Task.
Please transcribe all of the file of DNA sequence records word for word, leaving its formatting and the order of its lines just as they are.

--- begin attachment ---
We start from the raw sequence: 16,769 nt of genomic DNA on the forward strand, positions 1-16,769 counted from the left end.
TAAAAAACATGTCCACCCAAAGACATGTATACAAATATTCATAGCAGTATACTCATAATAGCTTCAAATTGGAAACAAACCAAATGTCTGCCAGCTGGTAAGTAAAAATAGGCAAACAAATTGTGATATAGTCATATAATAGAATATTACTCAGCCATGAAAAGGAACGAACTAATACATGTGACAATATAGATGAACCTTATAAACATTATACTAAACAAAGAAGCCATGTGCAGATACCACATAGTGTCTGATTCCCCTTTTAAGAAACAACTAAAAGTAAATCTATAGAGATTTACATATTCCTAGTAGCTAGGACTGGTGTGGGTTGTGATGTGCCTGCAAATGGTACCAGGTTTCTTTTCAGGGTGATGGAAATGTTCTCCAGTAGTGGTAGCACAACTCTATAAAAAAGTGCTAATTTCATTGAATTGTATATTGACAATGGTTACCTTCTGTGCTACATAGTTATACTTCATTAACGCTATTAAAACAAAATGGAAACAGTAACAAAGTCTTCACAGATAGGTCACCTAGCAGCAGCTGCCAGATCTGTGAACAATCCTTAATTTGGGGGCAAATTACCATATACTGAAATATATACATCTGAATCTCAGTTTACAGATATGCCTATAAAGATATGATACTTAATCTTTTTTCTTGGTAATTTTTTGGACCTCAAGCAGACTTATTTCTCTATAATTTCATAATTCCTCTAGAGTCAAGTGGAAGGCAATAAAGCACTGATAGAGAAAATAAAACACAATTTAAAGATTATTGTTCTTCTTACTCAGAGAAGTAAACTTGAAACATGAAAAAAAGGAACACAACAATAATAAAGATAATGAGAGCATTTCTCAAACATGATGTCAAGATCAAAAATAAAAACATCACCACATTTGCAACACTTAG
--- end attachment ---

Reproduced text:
We start from the raw sequence: 16,769 nt of genomic DNA on the forward strand, positions 1-16,769 counted from the left end.
TAAAAAACATGTCCACCCAAAGACATGTATACAAATATTCATAGCAGTATACTCATAATAGCTTCAAATTGGAAACAAACCAAATGTCTGCCAGCTGGTAAGTAAAAATAGGCAAACAAATTGTGATATAGTCATATAATAGAATATTACTCAGCCATGAAAAGGAACGAACTAATACATGTGACAATATAGATGAACCTTATAAACATTATACTAAACAAAGAAGCCATGTGCAGATACCACATAGTGTCTGATTCCCCTTTTAAGAAACAACTAAAAGTAAATCTATAGAGATTTACATATTCCTAGTAGCTAGGACTGGTGTGGGTTGTGATGTGCCTGCAAATGGTACCAGGTTTCTTTTCAGGGTGATGGAAATGTTCTCCAGTAGTGGTAGCACAACTCTATAAAAAAGTGCTAATTTCATTGAATTGTATATTGACAATGGTTACCTTCTGTGCTACATAGTTATACTTCATTAACGCTATTAAAACAAAATGGAAACAGTAACAAAGTCTTCACAGATAGGTCACCTAGCAGCAGCTGCCAGATCTGTGAACAATCCTTAATTTGGGGGCAAATTACCATATACTGAAATATATACATCTGAATCTCAGTTTACAGATATGCCTATAAAGATATGATACTTAATCTTTTTTCTTGGTAATTTTTTGGACCTCAAGCAGACTTATTTCTCTATAATTTCATAATTCCTCTAGAGTCAAGTGGAAGGCAATAAAGCACTGATAGAGAAAATAAAACACAATTTAAAGATTATTGTTCTTCTTACTCAGAGAAGTAAACTTGAAACATGAAAAAAAGGAACACAACAATAATAAAGATAATGAGAGCATTTCTCAAACATGATGTCAAGATCAAAAATAAAAACATCACCACATTTGCAACACTTAG